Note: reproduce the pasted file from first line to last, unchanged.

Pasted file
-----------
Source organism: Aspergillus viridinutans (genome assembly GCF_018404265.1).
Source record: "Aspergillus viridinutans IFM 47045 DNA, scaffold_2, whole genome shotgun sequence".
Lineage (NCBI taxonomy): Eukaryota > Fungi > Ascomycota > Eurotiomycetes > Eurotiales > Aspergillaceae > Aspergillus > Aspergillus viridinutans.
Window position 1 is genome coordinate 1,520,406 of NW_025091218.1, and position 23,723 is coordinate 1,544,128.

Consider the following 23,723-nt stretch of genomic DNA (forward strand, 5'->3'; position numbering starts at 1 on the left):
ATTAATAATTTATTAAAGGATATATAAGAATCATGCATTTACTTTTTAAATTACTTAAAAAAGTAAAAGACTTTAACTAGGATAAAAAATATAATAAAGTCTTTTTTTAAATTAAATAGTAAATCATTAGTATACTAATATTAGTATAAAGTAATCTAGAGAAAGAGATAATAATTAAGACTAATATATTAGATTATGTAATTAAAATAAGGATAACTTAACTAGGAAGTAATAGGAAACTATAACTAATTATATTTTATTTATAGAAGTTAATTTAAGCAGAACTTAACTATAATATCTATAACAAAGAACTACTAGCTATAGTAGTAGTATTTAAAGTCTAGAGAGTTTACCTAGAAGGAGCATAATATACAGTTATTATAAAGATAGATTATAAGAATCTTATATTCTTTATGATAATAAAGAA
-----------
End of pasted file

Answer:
Source organism: Aspergillus viridinutans (genome assembly GCF_018404265.1).
Source record: "Aspergillus viridinutans IFM 47045 DNA, scaffold_2, whole genome shotgun sequence".
Lineage (NCBI taxonomy): Eukaryota > Fungi > Ascomycota > Eurotiomycetes > Eurotiales > Aspergillaceae > Aspergillus > Aspergillus viridinutans.
Window position 1 is genome coordinate 1,520,406 of NW_025091218.1, and position 23,723 is coordinate 1,544,128.

Consider the following 23,723-nt stretch of genomic DNA (forward strand, 5'->3'; position numbering starts at 1 on the left):
ATTAATAATTTATTAAAGGATATATAAGAATCATGCATTTACTTTTTAAATTACTTAAAAAAGTAAAAGACTTTAACTAGGATAAAAAATATAATAAAGTCTTTTTTTAAATTAAATAGTAAATCATTAGTATACTAATATTAGTATAAAGTAATCTAGAGAAAGAGATAATAATTAAGACTAATATATTAGATTATGTAATTAAAATAAGGATAACTTAACTAGGAAGTAATAGGAAACTATAACTAATTATATTTTATTTATAGAAGTTAATTTAAGCAGAACTTAACTATAATATCTATAACAAAGAACTACTAGCTATAGTAGTAGTATTTAAAGTCTAGAGAGTTTACCTAGAAGGAGCATAATATACAGTTATTATAAAGATAGATTATAAGAATCTTATATTCTTTATGATAATAAAGAA